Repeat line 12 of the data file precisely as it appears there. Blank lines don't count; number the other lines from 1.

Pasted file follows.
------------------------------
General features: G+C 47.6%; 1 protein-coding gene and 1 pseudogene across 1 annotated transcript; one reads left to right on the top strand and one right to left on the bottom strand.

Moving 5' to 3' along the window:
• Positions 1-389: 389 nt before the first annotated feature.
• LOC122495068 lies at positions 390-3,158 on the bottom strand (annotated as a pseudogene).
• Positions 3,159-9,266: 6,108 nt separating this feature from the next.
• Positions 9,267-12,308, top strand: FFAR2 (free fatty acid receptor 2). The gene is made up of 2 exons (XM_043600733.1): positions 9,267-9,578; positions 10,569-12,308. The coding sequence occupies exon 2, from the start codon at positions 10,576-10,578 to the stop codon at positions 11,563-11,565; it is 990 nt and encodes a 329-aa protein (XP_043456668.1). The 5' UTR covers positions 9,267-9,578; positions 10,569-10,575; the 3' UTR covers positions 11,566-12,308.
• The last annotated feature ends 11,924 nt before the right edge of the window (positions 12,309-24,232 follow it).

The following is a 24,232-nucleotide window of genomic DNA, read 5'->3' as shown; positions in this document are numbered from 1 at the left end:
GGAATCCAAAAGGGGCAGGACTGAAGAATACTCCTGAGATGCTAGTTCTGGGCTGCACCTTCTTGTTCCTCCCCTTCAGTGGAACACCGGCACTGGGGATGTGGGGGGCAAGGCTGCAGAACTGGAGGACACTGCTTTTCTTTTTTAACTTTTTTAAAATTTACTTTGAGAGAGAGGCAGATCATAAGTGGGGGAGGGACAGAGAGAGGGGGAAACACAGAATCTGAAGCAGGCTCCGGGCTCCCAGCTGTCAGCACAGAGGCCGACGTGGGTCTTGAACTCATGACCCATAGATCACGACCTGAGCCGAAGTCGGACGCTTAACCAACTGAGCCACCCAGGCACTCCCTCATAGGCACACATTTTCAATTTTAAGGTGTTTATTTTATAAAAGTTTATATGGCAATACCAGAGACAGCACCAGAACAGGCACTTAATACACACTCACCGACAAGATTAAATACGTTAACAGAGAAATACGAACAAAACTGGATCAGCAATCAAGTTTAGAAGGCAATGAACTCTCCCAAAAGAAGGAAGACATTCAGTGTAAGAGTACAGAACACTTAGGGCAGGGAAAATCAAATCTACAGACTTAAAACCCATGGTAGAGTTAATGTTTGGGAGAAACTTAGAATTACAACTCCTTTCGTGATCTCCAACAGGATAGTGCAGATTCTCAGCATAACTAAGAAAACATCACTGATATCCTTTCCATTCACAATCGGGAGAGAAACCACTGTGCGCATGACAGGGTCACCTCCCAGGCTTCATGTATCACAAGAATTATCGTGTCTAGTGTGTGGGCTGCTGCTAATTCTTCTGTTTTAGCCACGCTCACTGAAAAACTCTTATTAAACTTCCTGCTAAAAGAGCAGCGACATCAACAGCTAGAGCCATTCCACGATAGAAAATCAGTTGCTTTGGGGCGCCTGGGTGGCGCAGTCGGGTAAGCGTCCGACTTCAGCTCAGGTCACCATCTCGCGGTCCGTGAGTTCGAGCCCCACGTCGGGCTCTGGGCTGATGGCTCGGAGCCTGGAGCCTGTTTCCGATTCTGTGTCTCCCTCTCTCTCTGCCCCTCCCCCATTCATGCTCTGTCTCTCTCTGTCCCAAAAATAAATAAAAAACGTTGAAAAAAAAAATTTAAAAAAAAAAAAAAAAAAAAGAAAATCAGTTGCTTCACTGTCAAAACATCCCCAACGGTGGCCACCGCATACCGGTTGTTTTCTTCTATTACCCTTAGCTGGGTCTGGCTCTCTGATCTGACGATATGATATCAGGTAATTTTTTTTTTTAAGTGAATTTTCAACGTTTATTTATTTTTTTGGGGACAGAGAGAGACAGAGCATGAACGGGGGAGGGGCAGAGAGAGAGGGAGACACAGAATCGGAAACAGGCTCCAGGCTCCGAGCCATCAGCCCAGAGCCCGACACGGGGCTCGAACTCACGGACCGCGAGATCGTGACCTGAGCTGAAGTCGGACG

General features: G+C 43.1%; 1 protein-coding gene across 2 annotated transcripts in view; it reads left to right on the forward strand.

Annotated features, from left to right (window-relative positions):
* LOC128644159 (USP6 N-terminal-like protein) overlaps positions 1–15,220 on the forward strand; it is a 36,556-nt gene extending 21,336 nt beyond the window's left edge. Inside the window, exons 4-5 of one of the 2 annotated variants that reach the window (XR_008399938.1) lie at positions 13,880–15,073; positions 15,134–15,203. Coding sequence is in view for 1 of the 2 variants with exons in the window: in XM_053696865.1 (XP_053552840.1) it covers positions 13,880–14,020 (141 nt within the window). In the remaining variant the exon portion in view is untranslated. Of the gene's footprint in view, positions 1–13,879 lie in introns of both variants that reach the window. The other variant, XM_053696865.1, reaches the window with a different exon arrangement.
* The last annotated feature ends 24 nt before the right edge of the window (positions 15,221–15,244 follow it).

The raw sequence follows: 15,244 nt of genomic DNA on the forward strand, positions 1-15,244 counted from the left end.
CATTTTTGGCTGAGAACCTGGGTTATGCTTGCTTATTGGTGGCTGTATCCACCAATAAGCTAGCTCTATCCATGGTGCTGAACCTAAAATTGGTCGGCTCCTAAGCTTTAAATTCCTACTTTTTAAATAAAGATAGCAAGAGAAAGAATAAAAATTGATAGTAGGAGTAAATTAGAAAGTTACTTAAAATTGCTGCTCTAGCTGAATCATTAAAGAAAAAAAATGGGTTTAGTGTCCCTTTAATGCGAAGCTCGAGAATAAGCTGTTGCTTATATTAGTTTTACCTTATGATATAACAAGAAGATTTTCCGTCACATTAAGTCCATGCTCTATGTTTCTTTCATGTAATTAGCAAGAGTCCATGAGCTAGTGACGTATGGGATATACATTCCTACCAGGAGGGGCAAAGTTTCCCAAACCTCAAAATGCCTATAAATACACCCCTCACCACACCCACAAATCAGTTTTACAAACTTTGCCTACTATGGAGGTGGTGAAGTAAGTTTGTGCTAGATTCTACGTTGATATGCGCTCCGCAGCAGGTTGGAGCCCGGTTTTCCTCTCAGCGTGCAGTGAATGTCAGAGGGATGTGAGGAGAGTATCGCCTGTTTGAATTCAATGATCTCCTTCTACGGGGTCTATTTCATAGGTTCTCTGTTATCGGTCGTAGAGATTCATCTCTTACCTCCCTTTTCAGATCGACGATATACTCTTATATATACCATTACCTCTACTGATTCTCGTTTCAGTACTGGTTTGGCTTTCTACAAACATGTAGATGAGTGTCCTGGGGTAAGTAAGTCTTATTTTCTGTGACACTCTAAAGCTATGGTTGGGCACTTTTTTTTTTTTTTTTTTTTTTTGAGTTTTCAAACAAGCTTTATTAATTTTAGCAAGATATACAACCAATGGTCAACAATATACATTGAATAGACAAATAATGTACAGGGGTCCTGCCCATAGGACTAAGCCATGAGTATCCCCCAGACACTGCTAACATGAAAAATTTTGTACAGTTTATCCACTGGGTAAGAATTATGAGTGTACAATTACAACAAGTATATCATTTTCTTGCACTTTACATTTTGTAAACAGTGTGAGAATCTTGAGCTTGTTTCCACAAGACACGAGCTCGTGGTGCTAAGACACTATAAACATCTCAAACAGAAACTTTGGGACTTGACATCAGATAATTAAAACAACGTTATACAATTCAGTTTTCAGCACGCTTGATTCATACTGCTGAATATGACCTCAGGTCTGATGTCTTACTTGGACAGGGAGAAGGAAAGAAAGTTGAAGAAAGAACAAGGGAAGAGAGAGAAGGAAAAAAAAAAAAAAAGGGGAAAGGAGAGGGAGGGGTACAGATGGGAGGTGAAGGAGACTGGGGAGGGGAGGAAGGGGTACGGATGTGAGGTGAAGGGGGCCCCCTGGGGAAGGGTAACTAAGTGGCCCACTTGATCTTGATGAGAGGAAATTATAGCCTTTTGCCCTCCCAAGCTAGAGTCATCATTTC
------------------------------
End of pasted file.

* LOC128644159 (USP6 N-terminal-like protein) overlaps positions 1–15,220 on the forward strand; it is a 36,556-nt gene extending 21,336 nt beyond the window's left edge. Inside the window, exons 4-5 of one of the 2 annotated variants that reach the window (XR_008399938.1) lie at positions 13,880–15,073; positions 15,134–15,203. Coding sequence is in view for 1 of the 2 variants with exons in the window: in XM_053696865.1 (XP_053552840.1) it covers positions 13,880–14,020 (141 nt within the window). In the remaining variant the exon portion in view is untranslated. Of the gene's footprint in view, positions 1–13,879 lie in introns of both variants that reach the window. The other variant, XM_053696865.1, reaches the window with a different exon arrangement.